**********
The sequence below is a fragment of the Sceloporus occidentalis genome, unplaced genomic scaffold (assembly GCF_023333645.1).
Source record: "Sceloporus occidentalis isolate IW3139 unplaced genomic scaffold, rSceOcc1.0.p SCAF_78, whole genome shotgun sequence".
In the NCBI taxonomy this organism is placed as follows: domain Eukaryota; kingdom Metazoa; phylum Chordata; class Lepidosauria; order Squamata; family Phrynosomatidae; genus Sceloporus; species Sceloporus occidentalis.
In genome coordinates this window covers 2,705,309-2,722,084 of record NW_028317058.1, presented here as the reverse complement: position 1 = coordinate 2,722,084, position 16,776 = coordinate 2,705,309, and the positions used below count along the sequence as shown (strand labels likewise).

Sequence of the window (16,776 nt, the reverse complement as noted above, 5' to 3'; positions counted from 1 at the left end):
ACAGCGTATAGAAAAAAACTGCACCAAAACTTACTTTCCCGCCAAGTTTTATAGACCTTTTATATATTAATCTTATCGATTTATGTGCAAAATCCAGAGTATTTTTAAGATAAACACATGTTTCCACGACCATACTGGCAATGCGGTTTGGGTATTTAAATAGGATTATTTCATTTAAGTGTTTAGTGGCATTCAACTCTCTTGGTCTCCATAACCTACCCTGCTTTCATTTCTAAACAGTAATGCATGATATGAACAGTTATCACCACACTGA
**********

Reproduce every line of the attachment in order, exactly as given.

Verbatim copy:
The sequence below is a fragment of the Sceloporus occidentalis genome, unplaced genomic scaffold (assembly GCF_023333645.1).
Source record: "Sceloporus occidentalis isolate IW3139 unplaced genomic scaffold, rSceOcc1.0.p SCAF_78, whole genome shotgun sequence".
In the NCBI taxonomy this organism is placed as follows: domain Eukaryota; kingdom Metazoa; phylum Chordata; class Lepidosauria; order Squamata; family Phrynosomatidae; genus Sceloporus; species Sceloporus occidentalis.
In genome coordinates this window covers 2,705,309-2,722,084 of record NW_028317058.1, presented here as the reverse complement: position 1 = coordinate 2,722,084, position 16,776 = coordinate 2,705,309, and the positions used below count along the sequence as shown (strand labels likewise).

Sequence of the window (16,776 nt, the reverse complement as noted above, 5' to 3'; positions counted from 1 at the left end):
ACAGCGTATAGAAAAAAACTGCACCAAAACTTACTTTCCCGCCAAGTTTTATAGACCTTTTATATATTAATCTTATCGATTTATGTGCAAAATCCAGAGTATTTTTAAGATAAACACATGTTTCCACGACCATACTGGCAATGCGGTTTGGGTATTTAAATAGGATTATTTCATTTAAGTGTTTAGTGGCATTCAACTCTCTTGGTCTCCATAACCTACCCTGCTTTCATTTCTAAACAGTAATGCATGATATGAACAGTTATCACCACACTGA